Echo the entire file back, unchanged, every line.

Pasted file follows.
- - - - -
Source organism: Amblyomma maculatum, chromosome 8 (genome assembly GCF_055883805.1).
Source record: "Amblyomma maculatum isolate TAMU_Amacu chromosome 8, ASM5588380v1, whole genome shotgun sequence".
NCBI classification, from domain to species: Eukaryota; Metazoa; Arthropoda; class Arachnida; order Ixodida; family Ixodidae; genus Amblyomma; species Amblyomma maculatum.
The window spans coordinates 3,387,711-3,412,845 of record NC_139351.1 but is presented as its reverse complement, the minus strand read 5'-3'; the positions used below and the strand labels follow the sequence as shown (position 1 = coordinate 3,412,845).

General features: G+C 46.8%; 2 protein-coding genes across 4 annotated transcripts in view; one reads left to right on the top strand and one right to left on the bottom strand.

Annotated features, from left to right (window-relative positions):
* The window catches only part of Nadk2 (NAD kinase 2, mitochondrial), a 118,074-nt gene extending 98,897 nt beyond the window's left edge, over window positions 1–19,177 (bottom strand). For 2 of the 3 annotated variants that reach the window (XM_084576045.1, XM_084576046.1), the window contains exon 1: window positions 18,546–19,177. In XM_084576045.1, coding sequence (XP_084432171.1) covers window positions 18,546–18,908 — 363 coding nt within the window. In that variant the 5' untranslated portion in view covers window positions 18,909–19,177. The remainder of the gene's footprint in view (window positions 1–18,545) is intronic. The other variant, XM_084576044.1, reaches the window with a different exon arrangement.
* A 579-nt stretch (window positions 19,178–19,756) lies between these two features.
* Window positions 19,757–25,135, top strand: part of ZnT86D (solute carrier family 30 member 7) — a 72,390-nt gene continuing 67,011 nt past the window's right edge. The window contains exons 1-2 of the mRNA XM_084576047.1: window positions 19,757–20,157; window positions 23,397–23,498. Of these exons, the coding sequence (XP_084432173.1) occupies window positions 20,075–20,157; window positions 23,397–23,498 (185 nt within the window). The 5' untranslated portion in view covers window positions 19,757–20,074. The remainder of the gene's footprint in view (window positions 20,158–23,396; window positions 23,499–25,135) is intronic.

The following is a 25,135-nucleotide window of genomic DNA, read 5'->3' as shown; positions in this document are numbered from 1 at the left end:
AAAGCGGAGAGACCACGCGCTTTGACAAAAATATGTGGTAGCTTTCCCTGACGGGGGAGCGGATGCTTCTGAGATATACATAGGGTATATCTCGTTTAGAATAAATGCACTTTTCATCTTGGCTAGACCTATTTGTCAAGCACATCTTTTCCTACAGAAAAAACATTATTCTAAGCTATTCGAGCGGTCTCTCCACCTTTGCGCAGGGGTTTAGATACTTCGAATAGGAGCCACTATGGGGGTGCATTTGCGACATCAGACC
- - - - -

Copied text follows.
Source organism: Amblyomma maculatum, chromosome 8 (genome assembly GCF_055883805.1).
Source record: "Amblyomma maculatum isolate TAMU_Amacu chromosome 8, ASM5588380v1, whole genome shotgun sequence".
NCBI classification, from domain to species: Eukaryota; Metazoa; Arthropoda; class Arachnida; order Ixodida; family Ixodidae; genus Amblyomma; species Amblyomma maculatum.
The window spans coordinates 3,387,711-3,412,845 of record NC_139351.1 but is presented as its reverse complement, the minus strand read 5'-3'; the positions used below and the strand labels follow the sequence as shown (position 1 = coordinate 3,412,845).

General features: G+C 46.8%; 2 protein-coding genes across 4 annotated transcripts in view; one reads left to right on the top strand and one right to left on the bottom strand.

Annotated features, from left to right (window-relative positions):
* The window catches only part of Nadk2 (NAD kinase 2, mitochondrial), a 118,074-nt gene extending 98,897 nt beyond the window's left edge, over window positions 1–19,177 (bottom strand). For 2 of the 3 annotated variants that reach the window (XM_084576045.1, XM_084576046.1), the window contains exon 1: window positions 18,546–19,177. In XM_084576045.1, coding sequence (XP_084432171.1) covers window positions 18,546–18,908 — 363 coding nt within the window. In that variant the 5' untranslated portion in view covers window positions 18,909–19,177. The remainder of the gene's footprint in view (window positions 1–18,545) is intronic. The other variant, XM_084576044.1, reaches the window with a different exon arrangement.
* A 579-nt stretch (window positions 19,178–19,756) lies between these two features.
* Window positions 19,757–25,135, top strand: part of ZnT86D (solute carrier family 30 member 7) — a 72,390-nt gene continuing 67,011 nt past the window's right edge. The window contains exons 1-2 of the mRNA XM_084576047.1: window positions 19,757–20,157; window positions 23,397–23,498. Of these exons, the coding sequence (XP_084432173.1) occupies window positions 20,075–20,157; window positions 23,397–23,498 (185 nt within the window). The 5' untranslated portion in view covers window positions 19,757–20,074. The remainder of the gene's footprint in view (window positions 20,158–23,396; window positions 23,499–25,135) is intronic.

The following is a 25,135-nucleotide window of genomic DNA, read 5'->3' as shown; positions in this document are numbered from 1 at the left end:
AAAGCGGAGAGACCACGCGCTTTGACAAAAATATGTGGTAGCTTTCCCTGACGGGGGAGCGGATGCTTCTGAGATATACATAGGGTATATCTCGTTTAGAATAAATGCACTTTTCATCTTGGCTAGACCTATTTGTCAAGCACATCTTTTCCTACAGAAAAAACATTATTCTAAGCTATTCGAGCGGTCTCTCCACCTTTGCGCAGGGGTTTAGATACTTCGAATAGGAGCCACTATGGGGGTGCATTTGCGACATCAGACC